Although a deficiency of virtually any nutrient can cause depression, the most pronounced varieties are caused by deficiencies in vitamin C, biotin, vitamin B12, folic acid, niacin (B3), pantothenic acid (B5), pyridoxine (B6) and thiamine (B1) (L Mahan and M Krause. Food, Nutrition and Diet Therapy, Philadelphia, PA: W B Saunders & Co Inc, 1984). Deficiencies of zinc, magnesium, iron, manganese, chromium or potassium, an excess of vanadium, copper, aluminium, lead or mercury, and either too much or too little calcium can all cause depression or even more serious psychiatric problems (Stephen Davies and Alan Stewart.

The vitamin like co-enzyme tetrahydrobiopterin is essential for the proper manufacture of neurotransmitters like serotonin, which regulate mood. Many patients with unexplained depression have been shown to have a reduced formation of tetrahydrobiopterin (Lancet, 1984, i: 163). Supplementing with vitamin C, folic acid and B12 can stimulate the production of this enzyme (J Ment Def Res, 1982; 26: 21-5).

Perhaps the most famous alternative remedy for depression is St John’s wort (Hypericum perforatum), which has been demonstrated to be safe and effective in numerous trials in prestigious medical journals. It has also been combined with Indian snakeroot (Rauwolfia serpentina), which reduces blood pressure, in a preparation marketed under the trade name ‘Hyperforat’ (Klein, FRG). (Arzneimittel-Forschung, 1971; 21: 1999).

However, even St John’s wort is not without unwelcome side effects; one constituent of the herb causes patients to be photosensitive, and so users should exercise caution in going out in the sun.

Siberian ginseng (Eleutherococcus senticosus) has been proven to help a variety of psychological disturbances, including clinical depression (Econ Med Plant Res, 1985, 1: 156-215).

In Oriental medicine, shiatsu may help to improve a deficiency in lung energy, which may be present in depression when there is hyperventilation or panic attacks (Ray Ridolfi, Alternative Health: Shiatsu, London: Optima/Macdonald & Co, 1990: 78-9).

In naturopathic medicine, kava kava, a beverage made from the root of the pepper plant (Piper methysticum), is widely consumed in Pacific Islands. In one randomised, double blind study, a group of patients with depression showed a significant reduction in anxiety, compared with a group of matched controls taking a placebo, after only one week. This difference between the two groups increased over the four week course of the study, demonstrating the effectiveness of kava kava in patients with anxiety disorders (Arzneimittelforschung, 1991; 41: 584-8). Do beware, though, that liberal, long term consumption of kava kava can affect the skin, causing peculiar fish scaly eruptions, possibly due to its interference with cholesterol metabolism (J Am Acad Dermatol, 1994; 31: 89-97).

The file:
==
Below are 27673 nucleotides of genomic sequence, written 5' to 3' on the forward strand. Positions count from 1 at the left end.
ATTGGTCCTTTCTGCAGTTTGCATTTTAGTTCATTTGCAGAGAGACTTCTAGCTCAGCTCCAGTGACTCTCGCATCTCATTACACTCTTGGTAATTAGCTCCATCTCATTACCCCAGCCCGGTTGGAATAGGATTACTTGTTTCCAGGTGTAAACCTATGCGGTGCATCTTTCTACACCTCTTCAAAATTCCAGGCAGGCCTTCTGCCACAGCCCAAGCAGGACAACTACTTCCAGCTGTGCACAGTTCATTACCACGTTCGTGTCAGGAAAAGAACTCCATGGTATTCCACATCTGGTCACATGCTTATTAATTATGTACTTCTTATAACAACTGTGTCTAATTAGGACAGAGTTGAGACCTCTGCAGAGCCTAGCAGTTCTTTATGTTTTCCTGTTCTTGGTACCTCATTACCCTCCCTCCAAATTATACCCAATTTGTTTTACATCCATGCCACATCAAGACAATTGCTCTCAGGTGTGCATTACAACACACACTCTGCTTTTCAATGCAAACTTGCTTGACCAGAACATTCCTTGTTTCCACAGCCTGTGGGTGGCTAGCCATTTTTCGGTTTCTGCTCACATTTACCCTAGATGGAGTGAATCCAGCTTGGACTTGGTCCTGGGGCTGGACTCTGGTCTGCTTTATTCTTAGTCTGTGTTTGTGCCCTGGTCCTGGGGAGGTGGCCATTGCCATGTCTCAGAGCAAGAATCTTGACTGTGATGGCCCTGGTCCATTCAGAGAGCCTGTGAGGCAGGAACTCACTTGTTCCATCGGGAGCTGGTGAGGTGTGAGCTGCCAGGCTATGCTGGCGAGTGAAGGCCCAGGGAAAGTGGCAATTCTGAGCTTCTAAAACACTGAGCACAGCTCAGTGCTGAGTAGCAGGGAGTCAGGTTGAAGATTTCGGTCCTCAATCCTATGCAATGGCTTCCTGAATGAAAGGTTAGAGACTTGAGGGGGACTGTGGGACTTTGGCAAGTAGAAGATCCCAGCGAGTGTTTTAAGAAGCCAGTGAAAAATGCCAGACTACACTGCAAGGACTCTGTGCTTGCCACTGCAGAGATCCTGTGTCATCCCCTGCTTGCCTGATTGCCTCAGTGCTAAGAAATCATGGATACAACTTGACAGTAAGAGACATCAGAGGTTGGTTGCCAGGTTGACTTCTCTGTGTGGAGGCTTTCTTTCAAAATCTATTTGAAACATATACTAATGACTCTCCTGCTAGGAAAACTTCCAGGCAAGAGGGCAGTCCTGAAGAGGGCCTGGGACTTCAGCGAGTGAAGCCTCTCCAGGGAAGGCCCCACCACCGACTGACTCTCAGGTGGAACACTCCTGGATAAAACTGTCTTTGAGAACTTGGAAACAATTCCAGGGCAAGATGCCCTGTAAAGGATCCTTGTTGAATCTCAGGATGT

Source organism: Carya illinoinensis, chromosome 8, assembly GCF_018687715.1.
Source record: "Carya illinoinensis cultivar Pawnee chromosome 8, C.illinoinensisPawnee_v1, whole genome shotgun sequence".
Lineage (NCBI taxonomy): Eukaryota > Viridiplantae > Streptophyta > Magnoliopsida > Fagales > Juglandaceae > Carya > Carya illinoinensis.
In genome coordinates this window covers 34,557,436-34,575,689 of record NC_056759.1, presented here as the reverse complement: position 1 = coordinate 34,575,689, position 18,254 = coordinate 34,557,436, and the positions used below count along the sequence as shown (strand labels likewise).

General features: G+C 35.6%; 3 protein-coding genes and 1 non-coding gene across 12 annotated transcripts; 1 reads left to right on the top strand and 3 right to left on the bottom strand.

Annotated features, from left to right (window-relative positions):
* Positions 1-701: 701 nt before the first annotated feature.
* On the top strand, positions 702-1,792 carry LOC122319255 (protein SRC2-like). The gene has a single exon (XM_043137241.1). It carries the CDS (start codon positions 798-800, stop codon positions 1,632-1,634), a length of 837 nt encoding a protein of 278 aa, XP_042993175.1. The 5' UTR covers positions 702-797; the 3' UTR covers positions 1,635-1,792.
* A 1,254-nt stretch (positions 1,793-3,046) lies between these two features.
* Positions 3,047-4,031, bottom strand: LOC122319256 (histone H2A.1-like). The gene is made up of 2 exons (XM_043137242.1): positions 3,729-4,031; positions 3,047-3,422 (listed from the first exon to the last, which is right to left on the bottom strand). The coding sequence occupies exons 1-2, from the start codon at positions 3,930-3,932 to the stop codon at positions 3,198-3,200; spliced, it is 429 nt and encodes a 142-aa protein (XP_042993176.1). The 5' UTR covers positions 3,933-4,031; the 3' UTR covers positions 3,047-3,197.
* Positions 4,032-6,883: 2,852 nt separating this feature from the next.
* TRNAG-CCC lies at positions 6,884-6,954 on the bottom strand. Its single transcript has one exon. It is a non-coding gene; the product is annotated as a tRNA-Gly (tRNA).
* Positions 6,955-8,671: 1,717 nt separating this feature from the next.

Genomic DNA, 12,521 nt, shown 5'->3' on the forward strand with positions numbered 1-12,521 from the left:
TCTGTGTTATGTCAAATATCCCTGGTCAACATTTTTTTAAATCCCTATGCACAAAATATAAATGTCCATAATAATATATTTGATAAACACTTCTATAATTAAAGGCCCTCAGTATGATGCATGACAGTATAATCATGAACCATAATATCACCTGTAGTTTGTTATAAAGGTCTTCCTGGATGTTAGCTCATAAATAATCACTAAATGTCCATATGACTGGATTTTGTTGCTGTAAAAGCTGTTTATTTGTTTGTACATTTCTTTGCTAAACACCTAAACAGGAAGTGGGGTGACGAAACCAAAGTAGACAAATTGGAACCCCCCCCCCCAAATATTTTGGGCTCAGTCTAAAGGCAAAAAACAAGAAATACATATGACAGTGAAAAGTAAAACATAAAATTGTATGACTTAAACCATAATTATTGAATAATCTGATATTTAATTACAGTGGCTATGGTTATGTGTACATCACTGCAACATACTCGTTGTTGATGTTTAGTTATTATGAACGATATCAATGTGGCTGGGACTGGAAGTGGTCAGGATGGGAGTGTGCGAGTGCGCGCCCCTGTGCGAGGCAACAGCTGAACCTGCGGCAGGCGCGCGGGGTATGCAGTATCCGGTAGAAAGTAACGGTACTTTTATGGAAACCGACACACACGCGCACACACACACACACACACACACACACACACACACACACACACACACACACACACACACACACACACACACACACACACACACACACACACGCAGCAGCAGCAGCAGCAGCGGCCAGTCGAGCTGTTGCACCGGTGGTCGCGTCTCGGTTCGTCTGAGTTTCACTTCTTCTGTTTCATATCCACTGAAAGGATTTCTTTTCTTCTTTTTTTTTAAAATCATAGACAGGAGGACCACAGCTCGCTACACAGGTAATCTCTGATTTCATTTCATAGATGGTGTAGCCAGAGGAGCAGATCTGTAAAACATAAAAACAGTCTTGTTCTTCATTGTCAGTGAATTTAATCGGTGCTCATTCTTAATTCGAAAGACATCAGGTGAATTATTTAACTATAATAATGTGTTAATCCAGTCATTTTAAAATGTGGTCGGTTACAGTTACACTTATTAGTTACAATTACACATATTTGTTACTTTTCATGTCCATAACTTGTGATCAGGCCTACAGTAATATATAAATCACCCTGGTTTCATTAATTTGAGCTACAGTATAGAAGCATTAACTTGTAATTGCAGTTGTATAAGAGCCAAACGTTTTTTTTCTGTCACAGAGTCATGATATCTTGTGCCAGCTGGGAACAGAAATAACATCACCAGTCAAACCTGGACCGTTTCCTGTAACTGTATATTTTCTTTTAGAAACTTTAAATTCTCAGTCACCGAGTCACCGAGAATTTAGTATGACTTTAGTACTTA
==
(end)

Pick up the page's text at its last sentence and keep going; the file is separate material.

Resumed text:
The Touch Research Institute at the University of Miami School of Medicine is conducting studies of the effect of massage on depressed patients. Preliminary results show reductions in anxiety levels and a measurable decrease in depression (D di Domenico in L Bassman, The Whole Mind, Novato, CA: New World Library, 1998: 377-88).

In my own practice, the best results without adverse reactions or contraindications have been achieved with a French homoeopathic combination remedy, called ‘L.72 drops’ (Lehning, France). In an extensive, controlled double blind trial, this combination remedy compared favourably against diazepam (Valium) for many symptoms of anxiety and insomnia (Depis et al, Centre for Therapeutic Research and Documentation, Paris: Dr B Heulluy, 1998).

L. 72 is available at the NutriCentre in London (436-5122); Hyperforat may be obtained through Ludwig’s Apotheke in Germany (Fax: 49 89 260 4322).

!AHarald Gaier

Harald Gaier is a registered homoeopath, naturopath and osteopath

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